When we talk about the intestinal barrier, we are mostly referring to the small intestine. However, the mucosal layer often can refer to a broader category that involves the mouth, through the stomach, intestines, colon and even the bladder. When we refer to “leaky gut”, it infers the gut is the “small intestine”. This is where all the magic happens. The small intestine is where most of the nutrient absorption occurs, where fats, proteins and starches can pass through and become assimilated (Lipski, 2013). In addition, the small intestine functions to keep bacterial products, foreign substances, and large digested molecules out, which is why it is referred to as a “barrier” (Lipski, 2013). The cells of the intestinal barrier form tight junctions, which are designed to not allow large molecules to pass through. Additionally, the cells also consist of a “brush border” which are just the layer of cells designed to allow the right nutrients and molecules to pass through. Therefore, the intestinal barrier wears two hats: Protection and Nourishment. What I mostly focus on is its protective role in this review, since many of the triggers of IC are related to bacterial overgrowth and infections.
According to Mu et. al, the gut barrier provides 3 main protective barrier functions: a physical barrier, a biochemical barrier and an immunological barrier. As a physical barrier, the intestinal lining consists of cells that are responsible for nutrient uptake as well as controlling the abundance of bacteria through expression of antimicrobial proteins (Mu et al., 2017). In addition, the gut consists of commensal bacteria that acts as a physical barrier that can promote resistance to colonization of pathogenic bacteria species by competing for nutrients, occupying attachment sites and releasing antimicrobial substances. Within the antimicrobial properties are the biochemical molecules that aid in reducing the load of colonized bacteria and are a good supplement with the physical barrier. And finally, the barrier consists of a variety of immune cells that regulate the immune response. A major role of the immunological barrier is secretory IgA (SIgA), the most abundant immunoglobulin in the body that resides primarily on intestinal mucosal surfaces (Mu et al., 2017). In fact, almost every lab I have viewed of clients with IC are low in SIgA, although a small percentage also demonstrate elevated levels.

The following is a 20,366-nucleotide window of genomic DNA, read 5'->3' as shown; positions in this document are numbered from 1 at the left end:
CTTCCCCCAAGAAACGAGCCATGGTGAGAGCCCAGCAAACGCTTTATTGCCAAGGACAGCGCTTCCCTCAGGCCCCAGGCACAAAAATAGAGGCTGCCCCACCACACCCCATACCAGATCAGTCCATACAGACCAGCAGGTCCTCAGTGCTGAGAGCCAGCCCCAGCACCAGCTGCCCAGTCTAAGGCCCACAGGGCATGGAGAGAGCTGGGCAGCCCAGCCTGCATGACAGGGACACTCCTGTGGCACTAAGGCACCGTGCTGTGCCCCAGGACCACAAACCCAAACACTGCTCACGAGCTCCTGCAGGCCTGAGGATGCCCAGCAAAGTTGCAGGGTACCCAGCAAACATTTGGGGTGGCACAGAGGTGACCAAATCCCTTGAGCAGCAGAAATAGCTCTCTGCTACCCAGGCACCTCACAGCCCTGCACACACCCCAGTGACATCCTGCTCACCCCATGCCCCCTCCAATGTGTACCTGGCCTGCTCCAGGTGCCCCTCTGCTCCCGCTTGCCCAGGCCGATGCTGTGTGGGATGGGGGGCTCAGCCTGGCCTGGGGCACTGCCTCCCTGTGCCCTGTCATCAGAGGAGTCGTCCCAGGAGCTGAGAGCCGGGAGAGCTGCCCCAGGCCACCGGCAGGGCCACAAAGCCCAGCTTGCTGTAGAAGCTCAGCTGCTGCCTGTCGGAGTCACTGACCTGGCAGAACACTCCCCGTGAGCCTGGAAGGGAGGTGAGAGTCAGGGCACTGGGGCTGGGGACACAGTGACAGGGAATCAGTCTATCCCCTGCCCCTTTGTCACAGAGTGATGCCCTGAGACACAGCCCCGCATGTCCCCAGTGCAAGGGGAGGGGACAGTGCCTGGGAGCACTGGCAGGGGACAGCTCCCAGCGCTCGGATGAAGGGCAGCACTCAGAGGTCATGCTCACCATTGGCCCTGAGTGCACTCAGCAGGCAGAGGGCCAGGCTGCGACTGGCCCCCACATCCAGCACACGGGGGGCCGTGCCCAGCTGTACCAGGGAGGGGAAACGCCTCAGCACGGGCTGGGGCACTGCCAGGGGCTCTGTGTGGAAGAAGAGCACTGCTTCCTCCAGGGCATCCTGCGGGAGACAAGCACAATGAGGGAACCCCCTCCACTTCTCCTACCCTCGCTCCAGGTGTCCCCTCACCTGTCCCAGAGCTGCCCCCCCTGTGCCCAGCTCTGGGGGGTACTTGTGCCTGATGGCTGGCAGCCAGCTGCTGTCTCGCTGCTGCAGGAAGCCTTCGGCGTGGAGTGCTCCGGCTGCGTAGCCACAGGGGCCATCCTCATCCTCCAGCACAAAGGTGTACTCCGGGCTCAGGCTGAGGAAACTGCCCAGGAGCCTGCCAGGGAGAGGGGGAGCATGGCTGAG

Why is SIgA so important?
I would like to get a bit more “science geeky” and discuss the role of SIgA further, because I feel there is a strong link to this immunological barrier and the pathophysiology of IC. Throughout the digestive system we have immune tissue called GALT (gut-associated lymphoid tissue) and MALT (mucosal associated lymphoid tissue) that accounts for 70% of our immune system that protects us from antigens and foreign invaders (Lipski, 2013). SIgA is an abundant antibody that is produced and released by plasma cells that dominates humoral immunity at the intestinal mucosa (Chairatana & Nolan, 2017). “SIgA promotes the clearance of antigens and pathogenic microorganisms from the intestinal lumen by blocking their access to epithelial receptors, entrapping them in mucus, and facilitating their removal by peristaltic and mucociliary activities (Mantis et al., 2011). In fact, SIgA has a multi-faceted role in controlling inflammation and in regulating the immune responses to dietary antigens, commensal microflora and enteric pathogens (Mantis, Rol, & Corthesy, 2011). “When challenged by foreign molecules, SIgA forms immune complexes with allergens and microbes” (Lipski, 2013).
In just the past several years, SIgA’s role has been identified as the following (Mantis et al., 2011):
- It has the capacity to directly quench bacterial virulence factors
- It can influence the composition of intestinal microbiota